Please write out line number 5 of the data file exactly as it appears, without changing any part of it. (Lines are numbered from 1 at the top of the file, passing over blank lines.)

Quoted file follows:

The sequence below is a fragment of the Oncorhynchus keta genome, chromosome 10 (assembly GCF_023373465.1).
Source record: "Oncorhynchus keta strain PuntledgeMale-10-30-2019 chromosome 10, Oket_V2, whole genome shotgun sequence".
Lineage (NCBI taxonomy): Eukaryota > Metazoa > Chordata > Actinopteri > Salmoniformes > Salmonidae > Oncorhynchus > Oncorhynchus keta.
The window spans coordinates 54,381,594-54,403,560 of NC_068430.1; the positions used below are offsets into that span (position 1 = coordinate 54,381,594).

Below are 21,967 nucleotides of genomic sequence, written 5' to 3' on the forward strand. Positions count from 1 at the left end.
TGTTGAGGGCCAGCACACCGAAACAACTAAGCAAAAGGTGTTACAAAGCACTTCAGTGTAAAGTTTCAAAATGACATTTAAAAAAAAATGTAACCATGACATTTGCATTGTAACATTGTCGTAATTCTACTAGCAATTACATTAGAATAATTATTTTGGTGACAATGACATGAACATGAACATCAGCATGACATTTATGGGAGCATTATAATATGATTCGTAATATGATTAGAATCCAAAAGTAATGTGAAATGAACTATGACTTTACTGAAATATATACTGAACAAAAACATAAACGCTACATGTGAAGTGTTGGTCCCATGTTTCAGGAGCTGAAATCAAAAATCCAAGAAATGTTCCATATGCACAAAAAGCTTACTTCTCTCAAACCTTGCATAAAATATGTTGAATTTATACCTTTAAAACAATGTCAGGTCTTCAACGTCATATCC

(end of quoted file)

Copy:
Below are 21,967 nucleotides of genomic sequence, written 5' to 3' on the forward strand. Positions count from 1 at the left end.